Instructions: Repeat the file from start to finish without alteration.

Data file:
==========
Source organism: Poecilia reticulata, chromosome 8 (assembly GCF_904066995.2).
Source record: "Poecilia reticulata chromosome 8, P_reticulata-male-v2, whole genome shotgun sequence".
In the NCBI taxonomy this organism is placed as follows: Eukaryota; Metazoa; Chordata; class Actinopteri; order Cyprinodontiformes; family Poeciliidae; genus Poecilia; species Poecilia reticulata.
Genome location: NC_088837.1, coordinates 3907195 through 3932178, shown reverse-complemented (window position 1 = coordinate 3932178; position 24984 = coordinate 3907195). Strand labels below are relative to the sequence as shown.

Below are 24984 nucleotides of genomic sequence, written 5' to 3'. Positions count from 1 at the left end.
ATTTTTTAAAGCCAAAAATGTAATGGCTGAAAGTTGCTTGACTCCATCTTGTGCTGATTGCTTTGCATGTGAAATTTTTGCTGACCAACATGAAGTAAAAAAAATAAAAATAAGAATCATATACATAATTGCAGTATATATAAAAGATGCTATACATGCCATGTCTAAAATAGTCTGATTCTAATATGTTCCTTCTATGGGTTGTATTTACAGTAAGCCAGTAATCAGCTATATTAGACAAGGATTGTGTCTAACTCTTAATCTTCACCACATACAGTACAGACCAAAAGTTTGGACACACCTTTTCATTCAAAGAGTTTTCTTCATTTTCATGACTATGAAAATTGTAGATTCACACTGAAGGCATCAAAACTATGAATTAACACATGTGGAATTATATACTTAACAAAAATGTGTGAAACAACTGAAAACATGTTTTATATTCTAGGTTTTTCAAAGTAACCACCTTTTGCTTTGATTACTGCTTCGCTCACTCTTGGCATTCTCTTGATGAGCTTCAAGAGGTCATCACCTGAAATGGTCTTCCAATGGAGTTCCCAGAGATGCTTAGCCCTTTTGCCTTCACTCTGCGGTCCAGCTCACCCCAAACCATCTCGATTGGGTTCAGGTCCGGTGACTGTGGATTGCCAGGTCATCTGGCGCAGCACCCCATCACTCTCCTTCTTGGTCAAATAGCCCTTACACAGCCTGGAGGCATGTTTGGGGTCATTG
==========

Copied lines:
Source organism: Poecilia reticulata, chromosome 8 (assembly GCF_904066995.2).
Source record: "Poecilia reticulata chromosome 8, P_reticulata-male-v2, whole genome shotgun sequence".
In the NCBI taxonomy this organism is placed as follows: Eukaryota; Metazoa; Chordata; class Actinopteri; order Cyprinodontiformes; family Poeciliidae; genus Poecilia; species Poecilia reticulata.
Genome location: NC_088837.1, coordinates 3907195 through 3932178, shown reverse-complemented (window position 1 = coordinate 3932178; position 24984 = coordinate 3907195). Strand labels below are relative to the sequence as shown.

Below are 24984 nucleotides of genomic sequence, written 5' to 3'. Positions count from 1 at the left end.
ATTTTTTAAAGCCAAAAATGTAATGGCTGAAAGTTGCTTGACTCCATCTTGTGCTGATTGCTTTGCATGTGAAATTTTTGCTGACCAACATGAAGTAAAAAAAATAAAAATAAGAATCATATACATAATTGCAGTATATATAAAAGATGCTATACATGCCATGTCTAAAATAGTCTGATTCTAATATGTTCCTTCTATGGGTTGTATTTACAGTAAGCCAGTAATCAGCTATATTAGACAAGGATTGTGTCTAACTCTTAATCTTCACCACATACAGTACAGACCAAAAGTTTGGACACACCTTTTCATTCAAAGAGTTTTCTTCATTTTCATGACTATGAAAATTGTAGATTCACACTGAAGGCATCAAAACTATGAATTAACACATGTGGAATTATATACTTAACAAAAATGTGTGAAACAACTGAAAACATGTTTTATATTCTAGGTTTTTCAAAGTAACCACCTTTTGCTTTGATTACTGCTTCGCTCACTCTTGGCATTCTCTTGATGAGCTTCAAGAGGTCATCACCTGAAATGGTCTTCCAATGGAGTTCCCAGAGATGCTTAGCCCTTTTGCCTTCACTCTGCGGTCCAGCTCACCCCAAACCATCTCGATTGGGTTCAGGTCCGGTGACTGTGGATTGCCAGGTCATCTGGCGCAGCACCCCATCACTCTCCTTCTTGGTCAAATAGCCCTTACACAGCCTGGAGGCATGTTTGGGGTCATTG